I was wondering about boiler chemicals and how many contractors (if any) were using them on brand-new systems. Do we need them?
Hydronic systems are closed to the atmosphere, so what are we treating? I also wondered about the water we’re using. Is that any different these days?
So I asked some contractor friends and one said, “I think all new heating systems need, at the very least, to be power flushed. A cleaner would be even better because it would help cut the oils, greases, and fluxes, but how much of that is in there really depends on how careful the pipefitters are.
“As for treatment and fill-water, it really depends on the quality of the job-site water. I look at hardness, pH, total dissolved solids and chlorides at the very least. I'm not sure how many city- or rural water systems supply water that meets the specs boiler manufacturers and tank manufacturers insist on these days. When hydronic systems combine copper, brass, iron, steel, plastic, aluminum alloys and various stainless alloys, the issue of water quality becomes much more important.
“I also think potable water quality nationwide is changing, not to mention the chemicals they add at treatment plants, and how they work in hydronic systems.”
Which got me thinking about the domestic hot-water copper tubing in our house on New York’s Long Island. We’ve replaced the same length of pipe twice in three years. The water ate right through it. Scary stuff.
Another friend commented, “I have been using Rhomar products for the last 10 years in systems that have a lot of rubber radiant tubing and it’s been a great help.
“As for treating a new system as part of the install, it depends on the system. If it’s an old cast-iron or steel system, I’ll treat it. If it’s a newer system with copper fintube radiators I won’t.
“I am starting to make the switch to Fernox because their compressed-gas applicator bottles make getting the chemical into the system a lot cleaner and faster."
And then there was this from another contractor:
“I would not recommend makeup-water purification without first having everyone understanding that we are about to shift the chemical equilibrium of this system, regardless of whether it's in good shape or bad shape. Taking an old scaled- or corroded boiler and swapping it over to treated water is going to have a very real and very immediate impact that can be interpreted as bad. Long-term water purification is good but who is going to maintain it?
“Motivation is key here. If you have a boiler or a system that has failed a few times from corrosion you might have a client that is willing to play ball with you. But if you show up and see an impending disaster, and this is the first time it’s happening, or if the owner is new, then selling chemicals is going to be very difficult.”
So bring an open mind and a lot of questions to all of this because it can get messy.
I asked a guy I respect for some treatment rules of the road and here’s what he had to say.
“Unless there was a problem, I would only check for hardness in the water and its pH. If I can keep the pH at 8.5 I know I can eliminate iron corrosion at 82 degrees C. That’s a big deal.
“I would also keep the hardness in bicarbonate form less than 10 parts per million. If there’s no copper piping in the system, I treat hardness and pH with straight caustic. For me, caustic is like a one-stop shop and it’s pretty cheap. It will take all the carbon dioxide out of water in exchange for carbonate, and it will remove temporary hardness in exchange for more carbonate. It also converts permanent magnesium hardness to milk of magnesia, sodium sulphate, table salt and salt peter.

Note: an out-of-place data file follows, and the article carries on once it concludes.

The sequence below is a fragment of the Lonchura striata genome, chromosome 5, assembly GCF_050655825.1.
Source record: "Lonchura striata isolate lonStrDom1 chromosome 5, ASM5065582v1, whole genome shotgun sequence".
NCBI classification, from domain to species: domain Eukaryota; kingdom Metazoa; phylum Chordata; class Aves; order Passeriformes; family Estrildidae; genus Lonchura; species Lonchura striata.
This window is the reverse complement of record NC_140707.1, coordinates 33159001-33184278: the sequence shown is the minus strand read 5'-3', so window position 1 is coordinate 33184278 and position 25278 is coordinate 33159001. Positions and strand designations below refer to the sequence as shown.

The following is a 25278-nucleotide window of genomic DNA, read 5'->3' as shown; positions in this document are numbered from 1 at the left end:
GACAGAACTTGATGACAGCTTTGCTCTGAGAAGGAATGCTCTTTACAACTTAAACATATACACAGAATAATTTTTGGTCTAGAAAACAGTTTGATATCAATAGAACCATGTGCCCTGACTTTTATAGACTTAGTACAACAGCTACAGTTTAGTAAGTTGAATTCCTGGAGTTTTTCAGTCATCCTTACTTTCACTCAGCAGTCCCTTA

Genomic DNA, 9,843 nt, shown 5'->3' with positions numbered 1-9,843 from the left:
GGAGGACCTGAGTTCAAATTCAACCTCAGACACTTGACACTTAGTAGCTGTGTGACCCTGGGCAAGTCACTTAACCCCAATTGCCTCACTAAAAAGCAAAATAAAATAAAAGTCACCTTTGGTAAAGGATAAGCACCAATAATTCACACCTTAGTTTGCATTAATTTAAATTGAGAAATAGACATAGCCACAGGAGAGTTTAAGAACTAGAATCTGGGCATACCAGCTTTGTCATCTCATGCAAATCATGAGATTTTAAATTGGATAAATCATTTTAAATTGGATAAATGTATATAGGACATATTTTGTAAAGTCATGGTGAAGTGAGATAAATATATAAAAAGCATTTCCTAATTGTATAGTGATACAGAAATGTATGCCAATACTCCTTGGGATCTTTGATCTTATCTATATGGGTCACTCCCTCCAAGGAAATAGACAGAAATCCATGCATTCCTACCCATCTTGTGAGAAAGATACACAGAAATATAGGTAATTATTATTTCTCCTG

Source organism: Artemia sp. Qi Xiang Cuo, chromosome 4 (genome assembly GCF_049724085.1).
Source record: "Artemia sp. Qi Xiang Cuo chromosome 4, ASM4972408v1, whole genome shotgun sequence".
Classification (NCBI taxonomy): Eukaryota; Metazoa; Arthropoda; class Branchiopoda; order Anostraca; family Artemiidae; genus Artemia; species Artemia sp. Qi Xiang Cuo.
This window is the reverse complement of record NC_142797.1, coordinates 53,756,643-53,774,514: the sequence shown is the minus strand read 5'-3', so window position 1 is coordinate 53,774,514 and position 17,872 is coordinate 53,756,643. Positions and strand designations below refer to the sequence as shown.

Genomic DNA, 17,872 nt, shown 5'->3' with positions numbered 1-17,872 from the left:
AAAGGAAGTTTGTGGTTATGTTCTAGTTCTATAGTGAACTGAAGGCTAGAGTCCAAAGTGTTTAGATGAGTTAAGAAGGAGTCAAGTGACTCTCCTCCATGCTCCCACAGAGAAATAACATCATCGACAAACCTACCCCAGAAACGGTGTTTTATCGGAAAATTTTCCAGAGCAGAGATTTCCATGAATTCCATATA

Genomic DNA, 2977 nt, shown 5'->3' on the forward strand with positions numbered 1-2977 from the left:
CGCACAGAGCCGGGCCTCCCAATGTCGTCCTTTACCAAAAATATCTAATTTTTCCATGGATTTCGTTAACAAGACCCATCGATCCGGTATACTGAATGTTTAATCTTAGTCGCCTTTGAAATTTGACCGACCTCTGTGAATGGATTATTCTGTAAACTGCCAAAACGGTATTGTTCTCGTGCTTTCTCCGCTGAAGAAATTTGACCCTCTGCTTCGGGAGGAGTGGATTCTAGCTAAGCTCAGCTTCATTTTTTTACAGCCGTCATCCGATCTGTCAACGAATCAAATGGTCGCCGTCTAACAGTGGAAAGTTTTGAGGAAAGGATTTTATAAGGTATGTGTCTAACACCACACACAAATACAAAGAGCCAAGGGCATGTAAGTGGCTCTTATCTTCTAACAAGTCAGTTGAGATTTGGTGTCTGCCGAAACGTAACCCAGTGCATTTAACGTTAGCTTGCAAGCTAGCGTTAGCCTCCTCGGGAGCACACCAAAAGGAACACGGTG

“If there’s copper in the system, I won’t use caustic; I’ll use phosphate. High pH in soft water with sulphates and nitrates can eat copper’s oxide layer, which is never a good thing.
“And since hot water systems don't cycle up in concentration like steam boilers will, it is not something I would habitually watch.”
And speaking of steam (should you work on those systems), keep the pH of the water between 7 and 9. A pH of 10 won’t allow the pipes to corrode, but if the pH gets to 11, the water will foam and that will ruin the steam.
From another guy I respect:
“I am a strong believer in water treatment. I carry pints of Fernox F3 cleaner on my truck and sell them when I do a boiler cleaning. People like the idea of a clean system, inside and out. I to go back a week or so later and flush it out and add the F1 inhibitor. It's an easy sell and people get lots of benefits from it.
“I have also had success using these products on non-oxygen-barrier systems and open, wood-boiler systems. When checking the inhibitor levels several years later, I have found the water clean and clear.
“Every new system I install gets some form of treatment. They deserve it. Ask yourself one question: When you replace a component in a hydronic system, did it fail from the inside or from the outside?
“I read old books about the pioneers that first explored these rolling hills and valleys where I work. We have turned much of this land into an overpopulated, industrial wasteland. Those old books describe clear blue lakes and crystal-clear rippling brooks filled with trout. Those very same brooks are now called cricks and they are void of fish, just brown and dirty.
“We are polluting the water, above and below ground. There are a few contractors in the area that are using the treatments. There would be more using it if someone told them about it and explained how it works.”
We just did.
Did you know?
People add glycol to hydronic systems and then forget to tell anyone. The glycol gets old, diluted, useless and very corrosive. Check the water’s pH on every job.
A plant worker was told to add one scoop of a chemical to the system every day. Lest he forget, he added seven scoops each Monday. Whoa!
You can buy a tester that measures pH, Total Dissolved Solids, conductivity, salinity and temperature. Great tool to have!